I had a stack of my leftover shabbos (fancy china) plates on my counter after shabbos, and I made frozen pizza in a toaster oven on motzai shabbos. After the pizza was hot, I took the pizza out of the toaster. The pizza was stuck on a sheet of aluminum foil. As I tried to disconnect the pizza from the foil, the hot pizza hit into at most 2 of the china plates for literally a split second. I also am not sure if the cheese of the pizza or the crust of the pizza hit the plates. Also the area the pizza hit into of the plate was just the side of the plate because the plates were stacked. The area that cheese hit of was at most the size of a dime. The plates were clean on the sides as well. Is this a problem?

Answer:

You can be lenient concerning the plates, and continue to use them without takiing any action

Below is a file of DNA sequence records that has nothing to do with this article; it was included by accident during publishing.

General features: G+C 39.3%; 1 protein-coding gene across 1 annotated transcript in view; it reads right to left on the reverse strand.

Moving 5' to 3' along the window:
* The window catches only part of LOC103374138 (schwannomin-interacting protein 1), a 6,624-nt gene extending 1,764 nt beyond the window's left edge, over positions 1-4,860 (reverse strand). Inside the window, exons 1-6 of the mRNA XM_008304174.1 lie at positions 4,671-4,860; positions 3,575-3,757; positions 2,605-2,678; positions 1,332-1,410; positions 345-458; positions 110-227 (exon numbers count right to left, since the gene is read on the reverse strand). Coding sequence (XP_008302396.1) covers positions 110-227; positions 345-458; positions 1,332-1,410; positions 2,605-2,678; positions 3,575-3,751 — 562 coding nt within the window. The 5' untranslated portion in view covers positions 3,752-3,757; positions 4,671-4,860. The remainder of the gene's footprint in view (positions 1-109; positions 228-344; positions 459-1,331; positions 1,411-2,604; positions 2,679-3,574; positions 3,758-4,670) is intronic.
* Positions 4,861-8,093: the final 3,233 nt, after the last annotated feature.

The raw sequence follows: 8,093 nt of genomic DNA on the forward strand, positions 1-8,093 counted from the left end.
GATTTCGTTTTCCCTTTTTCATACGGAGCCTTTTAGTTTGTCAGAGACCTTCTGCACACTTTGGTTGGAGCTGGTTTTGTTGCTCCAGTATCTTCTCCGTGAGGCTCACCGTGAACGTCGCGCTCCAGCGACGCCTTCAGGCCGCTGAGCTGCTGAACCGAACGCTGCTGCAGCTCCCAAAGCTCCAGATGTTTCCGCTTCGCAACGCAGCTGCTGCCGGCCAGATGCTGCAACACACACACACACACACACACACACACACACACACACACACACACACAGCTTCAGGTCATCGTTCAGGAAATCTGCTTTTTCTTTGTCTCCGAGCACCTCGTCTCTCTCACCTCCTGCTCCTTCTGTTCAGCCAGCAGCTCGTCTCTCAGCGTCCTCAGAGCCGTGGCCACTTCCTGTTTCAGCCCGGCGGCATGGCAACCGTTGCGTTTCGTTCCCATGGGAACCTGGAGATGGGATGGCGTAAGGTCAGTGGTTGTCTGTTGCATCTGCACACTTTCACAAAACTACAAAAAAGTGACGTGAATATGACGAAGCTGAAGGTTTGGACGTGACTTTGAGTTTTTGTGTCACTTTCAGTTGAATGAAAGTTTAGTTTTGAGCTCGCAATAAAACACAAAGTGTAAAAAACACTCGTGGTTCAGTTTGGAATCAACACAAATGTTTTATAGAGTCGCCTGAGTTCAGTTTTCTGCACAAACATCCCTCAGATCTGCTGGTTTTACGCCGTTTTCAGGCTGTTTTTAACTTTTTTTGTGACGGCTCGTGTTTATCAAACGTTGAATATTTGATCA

Sources: The ruling is based first and foremost on Chamudei Daniel, which is cited in Pischei Teshuvah (105:5), who writes that contact for an instant does not create a prohibition. Although many dispute this, Peri Megadim (92:30, 38)implies that there is more room to rely on his opinion where no liquid is involved. In addition, some write that although one may not be lenient concerning prohibited foods, the question of meat and milk is more lenient (Peri Hasadeh 1:36; see Maharsham 2:20). In our case, there is a substantial loss in throwing out the plates; it is probable that the plates were used only as a keli sheini, and furthermore, the bliah would not be more that a kelipah (a very thin layer), and the fact that we we do not know its location provides further room for leniency (provided there is 60 times the volume of the absorbed amount).

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